• Pressure on our local rivers and streams to supply water for growing population
    • Increased water run-off from buildings leading to flooding, exacerbated by climate change
    • Housing which is built, not to the very highest efficiency standards but only “what is necessary”
  • Local new housing has often been unaffordable, even when allocated as such. Often it is not sold to first time buyers or as a primary home, rather being bought by investors or those who already have homes. There is nothing in the planning reforms or the Ox Cam Arc proposals that is likely to change this. Councils need to be supported to build affordable, efficient, low carbon housing for those most in need.
  • The proposals for the Ox-Cam Arc do not appear to have taken account ofthe loss of jobs and businesses caused by the Covid pandemic, nor any population and business changes caused by Brexit. While job growth may have outstripped housing growth in the past, the needs going forward will be very different. We need a different approach to meet net zero carbon targets which encompasses more use of technology and the development of a green economy
  • The planning system needs reforming, but not in this way. There needs to be a clear path for addressing climate change, improving biodiversity, more efficient use of technology, sustainable construction, greater resilience and a more equal society. Planning should promote health and wellbeing. It should redistribute the value of land. Planning permission triggers significant increases in the value of land, especially in South Bedfordshire and the South East where a piece of land may have a business opportunity 60 times or more of its agricultural value simply by being given planning permission. This contributes to the excessive cost of housing.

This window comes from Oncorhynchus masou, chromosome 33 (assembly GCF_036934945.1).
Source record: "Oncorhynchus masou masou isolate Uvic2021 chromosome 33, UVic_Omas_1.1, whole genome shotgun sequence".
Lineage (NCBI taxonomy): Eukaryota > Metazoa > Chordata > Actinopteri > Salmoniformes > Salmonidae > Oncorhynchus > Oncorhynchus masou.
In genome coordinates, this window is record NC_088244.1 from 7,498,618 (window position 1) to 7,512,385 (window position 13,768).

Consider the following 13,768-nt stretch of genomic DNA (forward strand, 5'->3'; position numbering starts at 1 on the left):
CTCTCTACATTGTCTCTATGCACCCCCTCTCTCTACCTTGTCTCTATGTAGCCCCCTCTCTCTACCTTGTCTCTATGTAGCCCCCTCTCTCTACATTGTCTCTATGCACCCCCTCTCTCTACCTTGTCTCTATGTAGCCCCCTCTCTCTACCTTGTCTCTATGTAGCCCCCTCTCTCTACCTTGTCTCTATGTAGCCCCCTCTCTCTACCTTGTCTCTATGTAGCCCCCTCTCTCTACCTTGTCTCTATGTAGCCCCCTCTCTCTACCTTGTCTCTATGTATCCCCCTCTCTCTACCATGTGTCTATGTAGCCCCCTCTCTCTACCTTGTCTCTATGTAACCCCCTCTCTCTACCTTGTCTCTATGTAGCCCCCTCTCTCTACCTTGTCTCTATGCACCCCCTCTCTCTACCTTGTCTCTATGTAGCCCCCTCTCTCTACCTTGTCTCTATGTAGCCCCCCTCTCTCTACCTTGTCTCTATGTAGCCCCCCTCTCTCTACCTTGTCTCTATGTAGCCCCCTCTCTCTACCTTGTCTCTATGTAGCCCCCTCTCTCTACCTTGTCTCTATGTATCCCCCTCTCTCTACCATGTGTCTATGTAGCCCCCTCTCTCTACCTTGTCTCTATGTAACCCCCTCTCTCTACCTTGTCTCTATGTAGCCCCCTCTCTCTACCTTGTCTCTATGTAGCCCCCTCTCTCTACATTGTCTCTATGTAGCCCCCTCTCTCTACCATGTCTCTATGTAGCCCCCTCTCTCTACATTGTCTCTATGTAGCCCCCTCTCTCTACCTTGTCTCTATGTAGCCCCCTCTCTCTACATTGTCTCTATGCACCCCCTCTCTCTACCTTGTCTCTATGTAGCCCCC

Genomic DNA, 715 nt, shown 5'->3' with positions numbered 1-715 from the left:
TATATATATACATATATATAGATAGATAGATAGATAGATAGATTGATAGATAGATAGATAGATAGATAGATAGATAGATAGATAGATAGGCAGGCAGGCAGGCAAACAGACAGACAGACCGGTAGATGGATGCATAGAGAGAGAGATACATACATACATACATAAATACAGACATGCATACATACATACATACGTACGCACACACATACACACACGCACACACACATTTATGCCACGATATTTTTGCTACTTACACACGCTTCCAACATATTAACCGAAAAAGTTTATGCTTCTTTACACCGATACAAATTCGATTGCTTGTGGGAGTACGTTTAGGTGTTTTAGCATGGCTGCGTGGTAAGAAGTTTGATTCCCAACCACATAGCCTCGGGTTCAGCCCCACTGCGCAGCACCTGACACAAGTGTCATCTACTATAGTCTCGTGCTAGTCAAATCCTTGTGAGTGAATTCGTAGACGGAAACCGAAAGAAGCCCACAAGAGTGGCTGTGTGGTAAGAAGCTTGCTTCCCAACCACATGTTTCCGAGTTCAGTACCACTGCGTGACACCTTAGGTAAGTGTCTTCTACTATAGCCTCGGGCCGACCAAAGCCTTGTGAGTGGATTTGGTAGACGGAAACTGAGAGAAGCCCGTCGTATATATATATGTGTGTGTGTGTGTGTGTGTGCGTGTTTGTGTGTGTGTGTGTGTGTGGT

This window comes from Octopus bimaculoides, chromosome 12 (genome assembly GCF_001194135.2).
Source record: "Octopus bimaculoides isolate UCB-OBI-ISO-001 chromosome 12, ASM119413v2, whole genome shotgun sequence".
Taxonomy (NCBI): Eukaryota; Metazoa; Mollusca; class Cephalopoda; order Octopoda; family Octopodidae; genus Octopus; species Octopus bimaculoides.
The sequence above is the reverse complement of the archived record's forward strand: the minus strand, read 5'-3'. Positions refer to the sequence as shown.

SB FoE will continue to campaign for a planning system and local development that addresses climate change and improves biodiversity and equality.

New interpretation board for Parson’s Close

Some of our members have made a new interpretation board for one of our bee-friendly sites, the one on the banks of the Clipstone Brook as it goes through the bottom of Parsons’ Close. There’s information about some of the insects and plants you can see there, now the wild flowers we’ve encouraged over the last few years have really begun to get established. Thanks to Leight0n-Linslade Town Council for the posts and boards to attach the interpretation board to!

Peat and gardening (again)

It’s still freezing, but winter aconites and snowdrops are coming into flower, and gardeners’ thoughts turn to sowing seedings and planting things.

Mainstream gardening media now urge us to use ‘peat-free’ compost, because digging up peat increases carbon emissions by releasing stored carbon into the air. Also, the peat bogs that are drained to provide our multipurpose compost are rare habitats, with their own biodiversity; they take on average 1500 years to form one metre of peat, yet that can be destroyed in a few hours with modern machinery.